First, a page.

THE wealth of a country should not only be determined by “gross domestic product”, but should include other factors such as birdsong, sleep levels and access to lollipops, a United Nations advisor has claimed.
Governments should look beyond monetary wealth and take into account benefits which are less tangible, such as forests, a good night’s sleep, and being able to wash clothes in a washing machine.
Prof Anantha Duraiappah, director of the UN University’s International Human Dimensions Programme on Global Environmental Change, said policymakers were “missing some of the most meaningful and simple signs” of successful societies.
He argues that the presence of teenage schoolgirls on a city street, as birds chirrup in the background is an important sign of a wealthy nation.
In poorer countries young girls are often forced out of education, while overcrowded and polluted cities discourage wildlife.
“New research has begun to show that people often value nonmaterial wealth just as highly, if not more, than monetary wealth,” said Prof Duraiappah. “When you wake up to the sound of chirping birds, you are listening to one of the simplest indicators of local environmental health.
“More sleep has been proven to lead to better interpersonal relationships, emotional intelligence and empathy toward others. A crowd of teenage schoolgirls lining the streets of an African town is a rare sight. Fewer than one in five girls in sub-Saharan Africa are able to attend secondary school.”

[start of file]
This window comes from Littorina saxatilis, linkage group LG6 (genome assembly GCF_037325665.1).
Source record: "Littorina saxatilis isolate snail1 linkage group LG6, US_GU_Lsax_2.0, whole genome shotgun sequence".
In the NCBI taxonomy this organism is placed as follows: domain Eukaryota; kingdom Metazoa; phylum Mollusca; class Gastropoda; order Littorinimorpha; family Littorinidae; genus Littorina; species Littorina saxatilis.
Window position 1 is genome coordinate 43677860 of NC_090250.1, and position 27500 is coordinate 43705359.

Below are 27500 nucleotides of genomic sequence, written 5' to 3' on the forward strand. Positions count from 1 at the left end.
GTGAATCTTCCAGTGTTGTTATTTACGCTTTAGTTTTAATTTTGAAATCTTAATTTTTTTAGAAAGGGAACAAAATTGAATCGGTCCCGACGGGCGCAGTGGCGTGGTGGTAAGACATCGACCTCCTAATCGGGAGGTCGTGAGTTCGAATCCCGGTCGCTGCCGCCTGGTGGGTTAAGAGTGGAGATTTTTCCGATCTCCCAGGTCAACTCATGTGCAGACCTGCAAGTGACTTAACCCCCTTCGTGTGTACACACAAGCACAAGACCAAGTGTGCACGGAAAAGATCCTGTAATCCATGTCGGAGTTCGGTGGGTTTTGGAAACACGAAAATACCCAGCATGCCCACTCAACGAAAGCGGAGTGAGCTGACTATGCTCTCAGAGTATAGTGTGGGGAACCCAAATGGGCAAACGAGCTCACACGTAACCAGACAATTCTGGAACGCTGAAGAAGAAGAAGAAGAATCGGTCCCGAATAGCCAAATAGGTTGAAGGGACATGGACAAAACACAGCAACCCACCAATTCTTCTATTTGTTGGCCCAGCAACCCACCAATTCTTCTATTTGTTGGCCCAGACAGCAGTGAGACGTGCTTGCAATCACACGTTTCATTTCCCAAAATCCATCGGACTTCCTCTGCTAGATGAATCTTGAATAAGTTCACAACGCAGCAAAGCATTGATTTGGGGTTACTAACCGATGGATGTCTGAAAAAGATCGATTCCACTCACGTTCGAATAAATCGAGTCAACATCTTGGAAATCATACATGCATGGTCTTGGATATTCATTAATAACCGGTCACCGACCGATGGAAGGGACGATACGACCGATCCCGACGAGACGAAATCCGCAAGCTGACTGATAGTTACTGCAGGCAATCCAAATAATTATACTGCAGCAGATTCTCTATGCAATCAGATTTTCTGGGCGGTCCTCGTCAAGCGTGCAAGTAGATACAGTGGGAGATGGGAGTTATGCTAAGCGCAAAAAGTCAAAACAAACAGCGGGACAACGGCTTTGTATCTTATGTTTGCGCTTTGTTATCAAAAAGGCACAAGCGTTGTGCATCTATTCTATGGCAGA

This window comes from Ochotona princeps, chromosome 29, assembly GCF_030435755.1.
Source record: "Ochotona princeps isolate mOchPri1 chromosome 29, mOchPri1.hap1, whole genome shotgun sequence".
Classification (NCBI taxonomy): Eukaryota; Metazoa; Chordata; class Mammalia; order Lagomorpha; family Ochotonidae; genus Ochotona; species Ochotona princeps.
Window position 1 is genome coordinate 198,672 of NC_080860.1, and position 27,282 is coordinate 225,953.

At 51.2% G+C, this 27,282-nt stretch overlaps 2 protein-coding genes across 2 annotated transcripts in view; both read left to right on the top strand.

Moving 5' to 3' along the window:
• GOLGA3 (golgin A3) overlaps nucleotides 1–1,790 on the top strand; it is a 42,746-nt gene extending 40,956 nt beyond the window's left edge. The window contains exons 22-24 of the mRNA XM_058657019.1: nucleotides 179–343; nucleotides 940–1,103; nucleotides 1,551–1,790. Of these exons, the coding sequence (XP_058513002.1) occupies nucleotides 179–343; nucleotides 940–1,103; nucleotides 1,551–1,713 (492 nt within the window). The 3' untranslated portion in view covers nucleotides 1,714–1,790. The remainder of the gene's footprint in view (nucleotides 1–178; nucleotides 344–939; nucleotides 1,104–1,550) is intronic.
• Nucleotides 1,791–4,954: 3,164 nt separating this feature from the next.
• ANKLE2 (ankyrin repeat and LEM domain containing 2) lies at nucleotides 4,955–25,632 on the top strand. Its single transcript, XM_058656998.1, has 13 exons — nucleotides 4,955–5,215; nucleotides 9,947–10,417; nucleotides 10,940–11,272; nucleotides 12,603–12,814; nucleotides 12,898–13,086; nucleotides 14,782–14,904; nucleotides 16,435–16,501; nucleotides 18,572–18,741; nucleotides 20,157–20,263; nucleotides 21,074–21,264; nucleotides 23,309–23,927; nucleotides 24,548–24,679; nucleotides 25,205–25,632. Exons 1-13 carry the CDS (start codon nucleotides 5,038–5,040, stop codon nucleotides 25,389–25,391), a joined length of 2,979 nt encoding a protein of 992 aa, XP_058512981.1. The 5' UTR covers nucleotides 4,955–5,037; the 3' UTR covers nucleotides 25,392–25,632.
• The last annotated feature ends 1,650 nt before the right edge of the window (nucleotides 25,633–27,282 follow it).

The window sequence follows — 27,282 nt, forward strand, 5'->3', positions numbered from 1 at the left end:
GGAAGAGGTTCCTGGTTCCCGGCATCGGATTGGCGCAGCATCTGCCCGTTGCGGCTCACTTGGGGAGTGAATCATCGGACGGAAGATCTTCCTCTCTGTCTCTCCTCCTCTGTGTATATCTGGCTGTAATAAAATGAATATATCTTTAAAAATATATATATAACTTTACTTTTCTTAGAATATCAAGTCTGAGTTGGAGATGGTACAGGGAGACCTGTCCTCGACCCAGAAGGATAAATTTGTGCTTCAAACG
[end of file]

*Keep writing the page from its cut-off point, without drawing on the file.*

GDP is one of the primary indicators used to gauge the health of a country’s economy. It measures the value of goods and services that a country produces during a given period.
But Prof Duraiappah believes that social and environmental wellbeing is as important to society as economic production and income.
He suggests monitoring smiles, random acts of kindness and access to lollipops, washing machines and spectacles.
He said: “Without glasses, school kids miss out on their potential to learn, and adults are unable to make the best of their most productive years,” he added. “A man pulling his laundry from a washing machine is more well-off than a big portion of the world population.”
Prof Duraiappah added: “With policymakers focusing on complex indicators to measure societies’ success, it often seems as if they are missing some of the most meaningful and simple signs there are.”
Sir Partha Dasgupta, an economist at Cambridge University, said governments need to change how they quantify “investment” when calculating GDP.
He argues that policymakers should start appreciating the value of allowing green areas to flourish for future generations to enjoy.
“To leave a forest unmolested would be to invest in the forest; to allow a fishery to restock under natural conditions would be to invest in the fishery, and so on,” he said. – The Daily Telegraph